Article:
Page last updated at 22:57 GMT, Tuesday, 2 February 2010

Party totally behind leader on policing issues - DUP

Peter Robinson (right) with Ian Paisley and Nigel Dodds
DUP leader Peter Robinson put proposals to his assembly team

The DUP has given "total support" to its leadership on outstanding issues over the devolution of justice powers, deputy leader Nigel Dodds has said.

However Mr Dodds did not deny a BBC report that 14 MLAs voted against the Hillsborough proposals in a secret ballot on Monday.

He said Peter Robinson was a "first class unionist leader" who enjoyed "full support" of the party.

The talks at Hillsborough Castle have been continuing into Tuesday night.

They are likely to go on until the end of the week.

Earlier, Prime Minister Gordon Brown phoned Ulster Unionist leader Sir Reg Empey, as his support for any deal is seen as critical.

Mr Brown told him the deal addressed UUP concerns about the "dysfunctionality" of the Executive.

However, he also told him that if the deal failed to win agreement and the Executive fell as a result, the government would call a snap assembly election rather than just suspending the institutions.


An internal DUP meeting on Monday was said to have been stormy, with a secret ballot ending in a 60/40 split in favour of the deal.

Mr Dodds said "speculation and innuendo" was being peddled by "some sections of the media". He denied some members had threatened to resign.

Talks between his party and Sinn Fein appeared to end early afternoon on Tuesday, when the DUP negotiating team left Hillsborough.

The DUP's Sammy Wilson declined to comment on whether or not there were party divisions at his party's meeting on Monday.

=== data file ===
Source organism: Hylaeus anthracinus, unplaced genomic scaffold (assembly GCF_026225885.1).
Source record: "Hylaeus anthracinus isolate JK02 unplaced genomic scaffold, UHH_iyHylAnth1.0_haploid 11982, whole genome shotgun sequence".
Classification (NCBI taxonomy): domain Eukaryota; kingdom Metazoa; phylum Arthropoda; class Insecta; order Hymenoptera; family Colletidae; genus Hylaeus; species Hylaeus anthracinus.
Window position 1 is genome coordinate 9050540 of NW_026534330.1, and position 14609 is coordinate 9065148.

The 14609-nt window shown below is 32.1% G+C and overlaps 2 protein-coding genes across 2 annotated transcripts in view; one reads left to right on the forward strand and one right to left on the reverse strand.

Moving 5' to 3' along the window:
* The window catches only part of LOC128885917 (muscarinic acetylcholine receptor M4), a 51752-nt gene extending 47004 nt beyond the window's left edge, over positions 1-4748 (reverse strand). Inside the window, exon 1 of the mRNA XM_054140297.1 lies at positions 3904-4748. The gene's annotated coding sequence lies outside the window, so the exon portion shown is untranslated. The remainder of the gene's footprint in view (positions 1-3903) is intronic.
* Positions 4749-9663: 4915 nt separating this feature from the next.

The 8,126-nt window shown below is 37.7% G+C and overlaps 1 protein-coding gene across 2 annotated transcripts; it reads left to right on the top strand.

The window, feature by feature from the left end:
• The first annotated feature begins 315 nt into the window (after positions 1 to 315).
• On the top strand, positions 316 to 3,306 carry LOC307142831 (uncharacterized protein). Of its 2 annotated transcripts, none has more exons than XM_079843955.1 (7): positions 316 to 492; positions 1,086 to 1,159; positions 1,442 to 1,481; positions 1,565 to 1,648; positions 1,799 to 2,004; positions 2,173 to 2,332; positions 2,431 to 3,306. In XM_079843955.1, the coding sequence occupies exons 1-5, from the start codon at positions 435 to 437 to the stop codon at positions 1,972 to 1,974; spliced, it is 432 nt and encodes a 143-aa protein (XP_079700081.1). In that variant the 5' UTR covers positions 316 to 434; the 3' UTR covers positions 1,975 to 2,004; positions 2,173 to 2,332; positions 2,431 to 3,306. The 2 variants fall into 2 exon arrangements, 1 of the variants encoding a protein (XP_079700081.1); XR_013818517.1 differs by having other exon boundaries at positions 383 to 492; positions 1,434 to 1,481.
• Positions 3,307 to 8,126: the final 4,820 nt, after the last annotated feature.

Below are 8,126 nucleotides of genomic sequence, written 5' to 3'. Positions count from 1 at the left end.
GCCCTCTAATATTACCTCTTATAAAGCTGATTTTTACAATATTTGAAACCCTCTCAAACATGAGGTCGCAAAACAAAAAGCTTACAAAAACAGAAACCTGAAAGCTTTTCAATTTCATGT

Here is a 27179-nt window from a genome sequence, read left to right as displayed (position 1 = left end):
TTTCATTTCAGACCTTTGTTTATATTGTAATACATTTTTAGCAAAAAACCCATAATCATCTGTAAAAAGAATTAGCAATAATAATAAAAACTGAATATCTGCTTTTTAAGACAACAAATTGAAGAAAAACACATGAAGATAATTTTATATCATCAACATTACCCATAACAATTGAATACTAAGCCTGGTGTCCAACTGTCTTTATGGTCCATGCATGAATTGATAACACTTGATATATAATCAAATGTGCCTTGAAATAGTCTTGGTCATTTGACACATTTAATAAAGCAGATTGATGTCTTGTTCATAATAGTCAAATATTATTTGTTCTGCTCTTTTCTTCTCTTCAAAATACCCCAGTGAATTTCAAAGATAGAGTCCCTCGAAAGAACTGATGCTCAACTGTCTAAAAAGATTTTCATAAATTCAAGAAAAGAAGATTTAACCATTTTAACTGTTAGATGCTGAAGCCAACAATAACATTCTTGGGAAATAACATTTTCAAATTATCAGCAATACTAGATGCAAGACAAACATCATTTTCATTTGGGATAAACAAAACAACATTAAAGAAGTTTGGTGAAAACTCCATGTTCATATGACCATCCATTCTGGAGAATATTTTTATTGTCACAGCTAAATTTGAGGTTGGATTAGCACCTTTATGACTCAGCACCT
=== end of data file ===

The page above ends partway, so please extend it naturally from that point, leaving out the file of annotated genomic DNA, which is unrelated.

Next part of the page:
martina purdy
Martina Purdy, BBC NI political correspondent

It's clear that DUP leader Peter Robinson faces difficult and protracted discussions.

Not all the Stormont team attended Monday's meeting, but it is believed 14 assembly members rejected the proposals.

Feelings ran high around the parading proposals, amid claims they hadn't been pinned down.

There is little optimism that the deal can be rescued but efforts are continuing with further meetings between the DUP and Sinn Fein.

"You have within any organisation your internal discussions (and) when you reach conclusions which impact on the public, then you go out and you give the outcome of those conclusions and that's what we did yesterday," Mr Wilson said.

At a press conference on Tuesday, Sinn Fein's Alex Maskey said his party was satisfied that a deal could be concluded and "needed to be concluded quickly to build on progress".

Asked if Sinn Fein was under pressure from the two governments to facilitate the DUP, he said: "I don't believe we are under pressure from any quarter.

"Suffice to say that we fully understand that the people we all represent are very anxious that these institutions are stable, that they operate on the basis that everybody is an equal citizen and we do in here what we were elected to do."

Mr Maskey refused to be drawn on speculation about internal difficulties within the DUP.

Sinn Fein and the DUP have been arguing over the timing of the transfer of justice powers to Belfast.

Sinn Fein wants the powers transferred immediately.

The DUP has said that can only happen when there is "community confidence" among unionists.

The talks represent the longest period of sustained negotiations since the peace process began in the 1990s.

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